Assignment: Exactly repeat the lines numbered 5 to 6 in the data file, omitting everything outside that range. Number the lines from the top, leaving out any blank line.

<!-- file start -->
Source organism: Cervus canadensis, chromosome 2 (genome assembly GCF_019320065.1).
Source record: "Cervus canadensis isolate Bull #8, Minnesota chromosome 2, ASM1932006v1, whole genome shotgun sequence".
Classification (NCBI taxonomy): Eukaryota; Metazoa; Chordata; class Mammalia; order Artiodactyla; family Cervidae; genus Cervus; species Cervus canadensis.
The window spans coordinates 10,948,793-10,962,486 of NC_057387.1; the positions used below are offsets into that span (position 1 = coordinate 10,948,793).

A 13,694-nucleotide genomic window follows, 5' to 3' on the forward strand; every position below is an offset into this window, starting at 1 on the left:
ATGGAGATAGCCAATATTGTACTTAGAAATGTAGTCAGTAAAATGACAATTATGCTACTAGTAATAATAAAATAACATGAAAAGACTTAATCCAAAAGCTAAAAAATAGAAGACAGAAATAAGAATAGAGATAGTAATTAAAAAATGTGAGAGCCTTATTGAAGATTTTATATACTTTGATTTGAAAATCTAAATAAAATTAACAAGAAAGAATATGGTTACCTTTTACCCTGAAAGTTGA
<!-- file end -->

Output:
A 13,694-nucleotide genomic window follows, 5' to 3' on the forward strand; every position below is an offset into this window, starting at 1 on the left:
ATGGAGATAGCCAATATTGTACTTAGAAATGTAGTCAGTAAAATGACAATTATGCTACTAGTAATAATAAAATAACATGAAAAGACTTAATCCAAAAGCTAAAAAATAGAAGACAGAAATAAGAATAGAGATAGTAATTAAAAAATGTGAGAGCCTTATTGAAGATTTTATATACTTTGATTTGAAAATCTAAATAAAATTAACAAGAAAGAATATGGTTACCTTTTACCCTGAAAGTTGA